What was advertised in a colonial American newspaper 250 years ago today?
“The Sons of Liberty in general, might there commemorate the Anniversary of the Repeal of the Stamp-Act.”
As the fourth anniversary of the repeal of the Stamp Act approached, the Sons of Liberty in New York prepared to commemorate the occasion. They encountered some obstacles, however, in planning their celebration. Newspaper advertisements first announced one plan, then later clarified a different one.
The first public notice appeared in the New-York Gazette and Weekly Mercury and the New-York Gazette or Weekly Post-Boy on Monday, February 5. Advertisements in both newspapers extended a brief invitation: “THE sons of LIBERTY, are desired to meet at the house of Mr. De La Montanye’s, on Monday the 19th day of March next, to celebrate the repeal of the detestable and inglorious STAMP-ACT.” A slightly longer version appeared in the New-York Journal three days later. It advised that the “friends to Liberty and Trade, who formerly associated together at Barden’s, Jones’s and Smith’s to celebrate the anniversary of the repeal of the Stamp Act. Are requested to meet for that purpose on Monday the 19th of March next, at the house of Mr. Abraham De La Montagnie.”
Plans for a celebration were off to a good start, except that apparently no one had consulted with de la Montaigne about gathering at his house. He inserted his own advertisement in the February 8 edition of the New-York Journal in response to “AN Advertisement having appeared in last Monday’s papers, inviting the Sons of Liberty to dine at my house … to celebrate the anniversary of the repeal of the Stamp Act.” De la Montaigne did indeed plan to host a celebration, but not for those who had placed an advertisement without his knowledge. He asserted that his establishment had already been booked “by a great number of other gentlemen” and, as a result, he “shall not be able to entertain any other company than those gentlemen and their connections who engaged my house for that day.” The compositor thoughtfully positioned the two advertisements, with their conflicting information about an upcoming gather of the Sons of Liberty, one after the other.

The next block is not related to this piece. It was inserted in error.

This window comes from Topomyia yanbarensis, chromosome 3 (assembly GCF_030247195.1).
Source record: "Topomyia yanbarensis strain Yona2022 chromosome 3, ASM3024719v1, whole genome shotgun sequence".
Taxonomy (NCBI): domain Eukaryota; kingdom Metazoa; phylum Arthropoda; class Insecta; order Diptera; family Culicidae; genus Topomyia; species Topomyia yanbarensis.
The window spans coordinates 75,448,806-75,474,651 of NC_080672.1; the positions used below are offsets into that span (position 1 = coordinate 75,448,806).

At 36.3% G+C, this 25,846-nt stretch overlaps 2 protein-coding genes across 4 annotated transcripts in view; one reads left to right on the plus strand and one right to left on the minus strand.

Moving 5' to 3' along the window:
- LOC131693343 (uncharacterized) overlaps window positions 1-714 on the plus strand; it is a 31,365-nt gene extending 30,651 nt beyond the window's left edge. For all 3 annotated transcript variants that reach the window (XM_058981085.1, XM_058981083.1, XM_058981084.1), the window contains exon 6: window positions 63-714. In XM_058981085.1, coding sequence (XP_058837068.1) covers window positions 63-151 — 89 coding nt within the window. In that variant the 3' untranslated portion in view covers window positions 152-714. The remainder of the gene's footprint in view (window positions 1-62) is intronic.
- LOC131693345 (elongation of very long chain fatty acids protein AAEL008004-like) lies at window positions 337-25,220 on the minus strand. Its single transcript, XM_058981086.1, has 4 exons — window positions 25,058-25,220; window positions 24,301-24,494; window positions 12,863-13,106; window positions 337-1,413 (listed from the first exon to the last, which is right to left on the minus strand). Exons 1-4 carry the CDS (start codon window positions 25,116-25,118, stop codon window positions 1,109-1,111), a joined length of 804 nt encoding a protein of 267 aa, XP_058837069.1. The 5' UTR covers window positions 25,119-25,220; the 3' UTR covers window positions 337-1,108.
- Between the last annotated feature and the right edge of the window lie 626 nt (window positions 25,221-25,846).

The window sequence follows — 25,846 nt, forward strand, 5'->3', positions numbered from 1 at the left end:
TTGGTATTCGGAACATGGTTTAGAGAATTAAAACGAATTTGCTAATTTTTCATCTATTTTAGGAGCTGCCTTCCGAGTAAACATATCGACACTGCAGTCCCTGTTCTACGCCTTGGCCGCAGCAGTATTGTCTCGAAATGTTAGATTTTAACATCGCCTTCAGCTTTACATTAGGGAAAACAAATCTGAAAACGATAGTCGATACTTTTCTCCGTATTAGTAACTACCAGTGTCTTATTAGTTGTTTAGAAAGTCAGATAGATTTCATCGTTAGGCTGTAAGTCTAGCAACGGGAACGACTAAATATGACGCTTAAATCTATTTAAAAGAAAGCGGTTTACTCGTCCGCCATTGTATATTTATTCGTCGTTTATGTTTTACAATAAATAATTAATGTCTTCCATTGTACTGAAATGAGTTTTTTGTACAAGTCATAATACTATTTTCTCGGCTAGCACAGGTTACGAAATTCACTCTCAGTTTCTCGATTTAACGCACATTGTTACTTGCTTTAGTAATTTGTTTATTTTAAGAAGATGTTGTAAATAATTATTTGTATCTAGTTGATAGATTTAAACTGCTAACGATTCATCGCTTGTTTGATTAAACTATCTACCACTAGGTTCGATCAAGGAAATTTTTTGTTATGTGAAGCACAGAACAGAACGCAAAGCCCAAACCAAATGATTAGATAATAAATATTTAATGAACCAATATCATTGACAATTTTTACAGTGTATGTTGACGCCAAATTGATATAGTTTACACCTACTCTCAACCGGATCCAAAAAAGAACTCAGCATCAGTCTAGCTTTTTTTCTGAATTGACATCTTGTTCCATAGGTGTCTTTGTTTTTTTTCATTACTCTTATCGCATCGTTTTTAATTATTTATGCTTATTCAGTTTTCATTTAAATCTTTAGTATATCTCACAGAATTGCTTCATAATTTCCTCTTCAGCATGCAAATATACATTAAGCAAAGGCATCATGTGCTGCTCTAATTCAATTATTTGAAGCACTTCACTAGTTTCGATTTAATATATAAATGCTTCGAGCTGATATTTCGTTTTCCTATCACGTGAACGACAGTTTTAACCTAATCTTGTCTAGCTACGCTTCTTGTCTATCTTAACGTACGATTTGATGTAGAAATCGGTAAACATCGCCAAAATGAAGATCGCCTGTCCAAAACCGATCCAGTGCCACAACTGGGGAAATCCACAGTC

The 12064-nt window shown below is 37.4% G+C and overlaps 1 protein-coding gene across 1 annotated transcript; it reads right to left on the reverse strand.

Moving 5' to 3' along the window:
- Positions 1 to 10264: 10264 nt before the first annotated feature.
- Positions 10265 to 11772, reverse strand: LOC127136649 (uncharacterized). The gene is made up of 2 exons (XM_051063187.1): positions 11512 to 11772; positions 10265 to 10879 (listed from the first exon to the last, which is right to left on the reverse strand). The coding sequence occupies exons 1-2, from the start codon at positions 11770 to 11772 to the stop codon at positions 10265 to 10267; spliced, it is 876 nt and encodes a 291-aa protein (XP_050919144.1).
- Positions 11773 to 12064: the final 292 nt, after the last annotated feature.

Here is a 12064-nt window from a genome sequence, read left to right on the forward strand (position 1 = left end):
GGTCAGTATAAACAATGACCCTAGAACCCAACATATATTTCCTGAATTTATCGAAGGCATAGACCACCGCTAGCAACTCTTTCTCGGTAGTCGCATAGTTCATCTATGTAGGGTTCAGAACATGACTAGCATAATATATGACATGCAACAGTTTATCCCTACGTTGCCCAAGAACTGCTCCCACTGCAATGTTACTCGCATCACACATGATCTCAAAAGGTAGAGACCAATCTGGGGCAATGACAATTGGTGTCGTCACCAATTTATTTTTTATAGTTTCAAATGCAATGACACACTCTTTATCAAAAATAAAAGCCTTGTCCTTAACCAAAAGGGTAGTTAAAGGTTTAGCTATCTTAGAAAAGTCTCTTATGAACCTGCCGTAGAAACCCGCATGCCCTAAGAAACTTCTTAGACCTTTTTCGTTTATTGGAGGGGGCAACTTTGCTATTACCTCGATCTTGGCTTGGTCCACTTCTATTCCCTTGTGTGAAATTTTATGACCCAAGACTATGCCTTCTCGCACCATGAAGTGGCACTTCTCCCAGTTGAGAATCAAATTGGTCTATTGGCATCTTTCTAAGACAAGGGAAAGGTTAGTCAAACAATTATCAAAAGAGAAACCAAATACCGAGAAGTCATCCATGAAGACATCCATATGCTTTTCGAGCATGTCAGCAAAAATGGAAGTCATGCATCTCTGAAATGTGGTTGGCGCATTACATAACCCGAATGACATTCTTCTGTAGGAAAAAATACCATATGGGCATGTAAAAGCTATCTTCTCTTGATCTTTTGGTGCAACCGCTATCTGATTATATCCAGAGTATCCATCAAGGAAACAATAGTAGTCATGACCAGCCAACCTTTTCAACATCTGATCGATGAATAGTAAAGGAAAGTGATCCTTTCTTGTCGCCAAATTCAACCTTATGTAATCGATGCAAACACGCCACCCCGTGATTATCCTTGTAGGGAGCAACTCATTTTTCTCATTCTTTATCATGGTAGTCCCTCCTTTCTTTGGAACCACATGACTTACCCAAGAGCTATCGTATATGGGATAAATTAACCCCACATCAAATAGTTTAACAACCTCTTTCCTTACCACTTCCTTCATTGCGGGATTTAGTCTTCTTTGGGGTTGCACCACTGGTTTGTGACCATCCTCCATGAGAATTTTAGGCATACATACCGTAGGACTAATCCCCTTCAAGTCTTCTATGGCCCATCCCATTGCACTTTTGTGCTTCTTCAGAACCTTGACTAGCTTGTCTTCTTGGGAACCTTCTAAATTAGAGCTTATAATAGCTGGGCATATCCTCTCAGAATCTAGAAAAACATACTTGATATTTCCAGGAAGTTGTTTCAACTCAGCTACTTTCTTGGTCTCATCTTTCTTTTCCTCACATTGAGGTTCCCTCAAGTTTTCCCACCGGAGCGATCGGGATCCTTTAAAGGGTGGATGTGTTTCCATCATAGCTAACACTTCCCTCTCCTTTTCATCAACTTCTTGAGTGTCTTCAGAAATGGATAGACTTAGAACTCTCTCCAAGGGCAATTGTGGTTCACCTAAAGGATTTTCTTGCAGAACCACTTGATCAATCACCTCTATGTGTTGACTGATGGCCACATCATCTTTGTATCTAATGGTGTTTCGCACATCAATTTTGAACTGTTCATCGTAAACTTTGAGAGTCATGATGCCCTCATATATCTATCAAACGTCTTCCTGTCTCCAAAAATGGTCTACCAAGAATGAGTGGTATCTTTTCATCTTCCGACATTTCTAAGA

A week later the organizers announced a new plan to “commemorate the Anniversary of the Repeal of the Stamp-Act.” When they discovered that de la Montaigne’s house was not available, a “Number of the Sons of Liberty in this City” set about “purchasing a proper House for the Accommodation of all Lovers of freedom on that Day, and for their Use on future Occasions, in the Promotion of the Common Cause.” They acquired a “Corner House in the Broad-Way,” appropriately located “near “Liberty-Pole.” In contrast to the event slated for de la Montaigne’s house, the celebration at this corner house was open “without Discrimination” to “all the Sons of Liberty … who choose to commemorate that Glorious Day.” In addition, the advertisement extended an invitation to “Sons of Liberty” to meet at the house on Tuesday evening as well, presumably to continue organizing against abuses inflicted on the colonies by Parliament.
This series of advertisements in New York’s newspapers demonstrates some disorder when it came to marking the anniversary of such an important event at a time when colonists in that city and elsewhere worked for the repeal of the Townshend Acts that infringed on their liberty much like the Stamp Act had done. One cohort of celebrants confined their event to a small number of gentlemen, while organizers of another event emphasized that all were welcome to participate in the “Promotion of the Common Cause.” Who participated in these two commemorative events? Was the one at de la Montaigne’s house limited only to the better sorts who claimed leadership of the Sons of Liberty? Did patriots from humble backgrounds plan and participate in the commemoration at the corner house “near Liberty-Pole”? Did participants in the two events share a vision of what they hoped to accomplish in their struggle against Parliament? These advertisements suggest that New Yorkers may have attached different meanings to the repeal of the Stamp Act and what they hoped to accomplish as they pursued further resistance efforts in the early 1770s.